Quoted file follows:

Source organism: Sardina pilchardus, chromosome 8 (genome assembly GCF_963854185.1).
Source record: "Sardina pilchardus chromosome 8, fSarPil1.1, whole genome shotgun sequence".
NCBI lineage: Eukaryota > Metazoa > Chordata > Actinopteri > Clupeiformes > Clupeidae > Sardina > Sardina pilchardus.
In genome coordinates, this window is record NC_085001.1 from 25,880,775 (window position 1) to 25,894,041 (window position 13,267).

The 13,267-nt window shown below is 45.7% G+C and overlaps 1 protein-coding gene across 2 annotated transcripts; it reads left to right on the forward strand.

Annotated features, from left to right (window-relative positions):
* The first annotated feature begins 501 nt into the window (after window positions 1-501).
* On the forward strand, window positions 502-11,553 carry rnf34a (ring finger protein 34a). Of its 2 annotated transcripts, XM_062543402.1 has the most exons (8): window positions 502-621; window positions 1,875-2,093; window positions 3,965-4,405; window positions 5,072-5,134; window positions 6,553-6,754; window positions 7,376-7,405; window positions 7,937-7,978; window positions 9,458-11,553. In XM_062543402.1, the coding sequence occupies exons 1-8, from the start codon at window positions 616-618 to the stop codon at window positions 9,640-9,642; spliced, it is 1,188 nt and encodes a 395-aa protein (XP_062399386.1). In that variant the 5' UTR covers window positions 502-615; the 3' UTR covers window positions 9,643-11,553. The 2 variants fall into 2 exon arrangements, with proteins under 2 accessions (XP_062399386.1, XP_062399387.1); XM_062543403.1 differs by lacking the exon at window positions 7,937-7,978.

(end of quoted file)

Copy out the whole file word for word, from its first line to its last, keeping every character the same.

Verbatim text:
Source organism: Sardina pilchardus, chromosome 8 (genome assembly GCF_963854185.1).
Source record: "Sardina pilchardus chromosome 8, fSarPil1.1, whole genome shotgun sequence".
NCBI lineage: Eukaryota > Metazoa > Chordata > Actinopteri > Clupeiformes > Clupeidae > Sardina > Sardina pilchardus.
In genome coordinates, this window is record NC_085001.1 from 25,880,775 (window position 1) to 25,894,041 (window position 13,267).

The 13,267-nt window shown below is 45.7% G+C and overlaps 1 protein-coding gene across 2 annotated transcripts; it reads left to right on the forward strand.

Annotated features, from left to right (window-relative positions):
* The first annotated feature begins 501 nt into the window (after window positions 1-501).
* On the forward strand, window positions 502-11,553 carry rnf34a (ring finger protein 34a). Of its 2 annotated transcripts, XM_062543402.1 has the most exons (8): window positions 502-621; window positions 1,875-2,093; window positions 3,965-4,405; window positions 5,072-5,134; window positions 6,553-6,754; window positions 7,376-7,405; window positions 7,937-7,978; window positions 9,458-11,553. In XM_062543402.1, the coding sequence occupies exons 1-8, from the start codon at window positions 616-618 to the stop codon at window positions 9,640-9,642; spliced, it is 1,188 nt and encodes a 395-aa protein (XP_062399386.1). In that variant the 5' UTR covers window positions 502-615; the 3' UTR covers window positions 9,643-11,553. The 2 variants fall into 2 exon arrangements, with proteins under 2 accessions (XP_062399386.1, XP_062399387.1); XM_062543403.1 differs by lacking the exon at window positions 7,937-7,978.